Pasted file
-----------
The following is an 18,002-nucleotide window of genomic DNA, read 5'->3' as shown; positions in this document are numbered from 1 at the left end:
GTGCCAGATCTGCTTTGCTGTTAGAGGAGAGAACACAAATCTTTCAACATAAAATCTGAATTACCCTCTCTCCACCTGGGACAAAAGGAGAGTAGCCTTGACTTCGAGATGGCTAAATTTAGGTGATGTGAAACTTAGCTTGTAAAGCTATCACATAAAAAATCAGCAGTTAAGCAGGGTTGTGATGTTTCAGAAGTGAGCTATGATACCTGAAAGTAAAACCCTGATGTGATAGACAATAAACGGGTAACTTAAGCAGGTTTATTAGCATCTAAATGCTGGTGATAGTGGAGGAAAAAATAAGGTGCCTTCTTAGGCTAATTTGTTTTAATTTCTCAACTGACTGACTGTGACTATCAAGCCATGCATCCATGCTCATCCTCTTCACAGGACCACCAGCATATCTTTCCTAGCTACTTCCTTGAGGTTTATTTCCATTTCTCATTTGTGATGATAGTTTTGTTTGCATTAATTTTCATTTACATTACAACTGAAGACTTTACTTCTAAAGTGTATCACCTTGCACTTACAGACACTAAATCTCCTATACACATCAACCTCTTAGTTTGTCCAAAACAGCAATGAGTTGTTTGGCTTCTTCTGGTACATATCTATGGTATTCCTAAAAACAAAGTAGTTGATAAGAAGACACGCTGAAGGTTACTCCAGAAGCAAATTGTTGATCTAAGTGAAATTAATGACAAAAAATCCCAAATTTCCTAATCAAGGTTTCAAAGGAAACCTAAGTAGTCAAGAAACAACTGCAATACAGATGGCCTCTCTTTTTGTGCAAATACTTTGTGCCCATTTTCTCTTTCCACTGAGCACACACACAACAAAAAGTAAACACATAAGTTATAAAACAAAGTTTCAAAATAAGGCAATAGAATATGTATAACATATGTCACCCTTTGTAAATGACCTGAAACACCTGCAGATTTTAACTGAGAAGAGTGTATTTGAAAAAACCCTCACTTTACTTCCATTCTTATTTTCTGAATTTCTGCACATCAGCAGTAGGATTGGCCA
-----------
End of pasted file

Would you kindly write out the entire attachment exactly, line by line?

The following is an 18,002-nucleotide window of genomic DNA, read 5'->3' as shown; positions in this document are numbered from 1 at the left end:
GTGCCAGATCTGCTTTGCTGTTAGAGGAGAGAACACAAATCTTTCAACATAAAATCTGAATTACCCTCTCTCCACCTGGGACAAAAGGAGAGTAGCCTTGACTTCGAGATGGCTAAATTTAGGTGATGTGAAACTTAGCTTGTAAAGCTATCACATAAAAAATCAGCAGTTAAGCAGGGTTGTGATGTTTCAGAAGTGAGCTATGATACCTGAAAGTAAAACCCTGATGTGATAGACAATAAACGGGTAACTTAAGCAGGTTTATTAGCATCTAAATGCTGGTGATAGTGGAGGAAAAAATAAGGTGCCTTCTTAGGCTAATTTGTTTTAATTTCTCAACTGACTGACTGTGACTATCAAGCCATGCATCCATGCTCATCCTCTTCACAGGACCACCAGCATATCTTTCCTAGCTACTTCCTTGAGGTTTATTTCCATTTCTCATTTGTGATGATAGTTTTGTTTGCATTAATTTTCATTTACATTACAACTGAAGACTTTACTTCTAAAGTGTATCACCTTGCACTTACAGACACTAAATCTCCTATACACATCAACCTCTTAGTTTGTCCAAAACAGCAATGAGTTGTTTGGCTTCTTCTGGTACATATCTATGGTATTCCTAAAAACAAAGTAGTTGATAAGAAGACACGCTGAAGGTTACTCCAGAAGCAAATTGTTGATCTAAGTGAAATTAATGACAAAAAATCCCAAATTTCCTAATCAAGGTTTCAAAGGAAACCTAAGTAGTCAAGAAACAACTGCAATACAGATGGCCTCTCTTTTTGTGCAAATACTTTGTGCCCATTTTCTCTTTCCACTGAGCACACACACAACAAAAAGTAAACACATAAGTTATAAAACAAAGTTTCAAAATAAGGCAATAGAATATGTATAACATATGTCACCCTTTGTAAATGACCTGAAACACCTGCAGATTTTAACTGAGAAGAGTGTATTTGAAAAAACCCTCACTTTACTTCCATTCTTATTTTCTGAATTTCTGCACATCAGCAGTAGGATTGGCCA